Date of Award


Degree Type


Degree Name

Master of Science


Liberal Studies

First Advisor

Peggy L. Tarpley, Ph.D.

Second Advisor

Rachel Mathews, Ph.D.

Third Advisor

Stephen C. Keith, Ph.D.


The purpose of this research was to determine whether or not teachers use systematic and direct formative assessment techniques and if implementing these techniques has an effect on teacher efficacy. The participants (N = 89) were practicing special education teachers from urban and rural school divisions across Virginia and from one graduate-level course in special education. Data were collected using portions of the Data Collection and Analysis Survey (Cooke, Heward, Test, Spooner, & Courson, 1991) and selected items from the Teacher Efficacy Scale (Gibson, 1983). The data were analyzed using both descriptive and inferential statistics. Of the 89 surveys distributed, 32 teachers responded. The results indicated that the majority of teachers considered frequently collected data important and regularly collected data to measure student progress. The overwhelming majority of teachers did not graph the data they collected. However, the majority of teachers did respond to the data they collected. Findings also indicated that whether teachers considered frequently collected data important or unimportant influenced the frequency with which teachers used anecdotal notes and data to determine the effectiveness of instruction. In addition, there were statistically significant relationships between the frequency with which teachers collected frequency or rate data, the frequency with which teachers used data to determine when to work on the next skill, as well as the frequency with which teachers used data to determine if IEP objectives had been met and the indicators of teacher efficacy. Limitations included the low rate of return for the surveys, which may affect the generalizability of the results, and the reliance on teachers' self-reported responses. Future research should involve direct work with teachers to explore fully their collection and use of data in practice.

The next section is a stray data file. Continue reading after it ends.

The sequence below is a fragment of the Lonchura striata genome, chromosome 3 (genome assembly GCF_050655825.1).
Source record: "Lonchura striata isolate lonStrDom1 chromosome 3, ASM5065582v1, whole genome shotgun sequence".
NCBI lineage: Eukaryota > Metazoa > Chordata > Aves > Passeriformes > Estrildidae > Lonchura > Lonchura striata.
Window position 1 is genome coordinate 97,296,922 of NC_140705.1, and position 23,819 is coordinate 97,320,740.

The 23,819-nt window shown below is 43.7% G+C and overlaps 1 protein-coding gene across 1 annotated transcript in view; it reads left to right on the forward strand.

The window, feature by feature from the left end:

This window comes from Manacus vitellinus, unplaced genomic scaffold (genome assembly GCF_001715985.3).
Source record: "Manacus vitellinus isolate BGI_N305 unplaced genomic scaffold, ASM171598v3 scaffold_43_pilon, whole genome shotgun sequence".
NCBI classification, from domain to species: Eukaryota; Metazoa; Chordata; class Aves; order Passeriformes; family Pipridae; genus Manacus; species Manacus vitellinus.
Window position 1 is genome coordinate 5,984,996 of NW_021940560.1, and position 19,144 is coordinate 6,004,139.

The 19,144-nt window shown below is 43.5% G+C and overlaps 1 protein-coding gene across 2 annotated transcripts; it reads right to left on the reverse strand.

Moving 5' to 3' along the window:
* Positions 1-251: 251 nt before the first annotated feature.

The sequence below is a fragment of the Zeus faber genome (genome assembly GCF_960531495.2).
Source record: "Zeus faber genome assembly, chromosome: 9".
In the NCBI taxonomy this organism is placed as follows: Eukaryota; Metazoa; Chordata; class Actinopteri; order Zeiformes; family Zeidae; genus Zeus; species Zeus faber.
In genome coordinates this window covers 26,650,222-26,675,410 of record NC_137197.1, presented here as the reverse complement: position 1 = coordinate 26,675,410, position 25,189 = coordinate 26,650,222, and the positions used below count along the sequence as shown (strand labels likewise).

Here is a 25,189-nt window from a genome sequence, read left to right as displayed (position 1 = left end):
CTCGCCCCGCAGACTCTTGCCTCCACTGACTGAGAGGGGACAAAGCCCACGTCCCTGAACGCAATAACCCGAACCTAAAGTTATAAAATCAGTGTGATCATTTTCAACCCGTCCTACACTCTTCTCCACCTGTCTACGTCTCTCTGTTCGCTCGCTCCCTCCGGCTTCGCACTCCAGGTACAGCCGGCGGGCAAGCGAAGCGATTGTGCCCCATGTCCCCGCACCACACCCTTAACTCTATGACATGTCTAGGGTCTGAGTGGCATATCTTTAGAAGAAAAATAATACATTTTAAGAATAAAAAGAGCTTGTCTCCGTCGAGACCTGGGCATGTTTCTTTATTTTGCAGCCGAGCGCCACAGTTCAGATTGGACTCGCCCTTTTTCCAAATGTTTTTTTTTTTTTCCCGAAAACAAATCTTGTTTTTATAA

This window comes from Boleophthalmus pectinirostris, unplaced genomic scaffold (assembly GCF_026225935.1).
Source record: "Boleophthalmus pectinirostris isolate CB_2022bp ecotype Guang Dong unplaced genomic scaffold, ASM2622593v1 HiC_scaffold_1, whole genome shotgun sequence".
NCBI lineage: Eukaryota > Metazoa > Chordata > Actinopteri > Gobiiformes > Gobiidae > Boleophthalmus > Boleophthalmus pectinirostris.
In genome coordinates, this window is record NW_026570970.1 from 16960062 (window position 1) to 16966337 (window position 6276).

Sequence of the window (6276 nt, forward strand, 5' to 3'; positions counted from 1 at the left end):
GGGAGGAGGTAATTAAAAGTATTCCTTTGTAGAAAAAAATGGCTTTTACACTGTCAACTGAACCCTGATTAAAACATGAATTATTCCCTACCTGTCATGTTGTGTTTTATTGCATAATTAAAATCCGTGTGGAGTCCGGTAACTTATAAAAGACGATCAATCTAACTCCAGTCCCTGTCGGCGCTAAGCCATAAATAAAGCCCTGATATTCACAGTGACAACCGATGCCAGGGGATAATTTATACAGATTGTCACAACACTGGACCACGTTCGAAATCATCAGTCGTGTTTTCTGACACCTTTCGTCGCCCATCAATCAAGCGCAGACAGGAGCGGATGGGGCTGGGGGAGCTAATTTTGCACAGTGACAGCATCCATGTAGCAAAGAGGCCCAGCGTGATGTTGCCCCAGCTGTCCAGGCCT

To view the content in your browser, please download Adobe Reader or, alternately,
you may Download the file to your hard drive.

NOTE: The latest versions of Adobe Reader do not support viewing PDF files within Firefox on Mac OS and if you are using a modern (Intel) Mac, there is no official plugin for viewing PDF files within the browser window.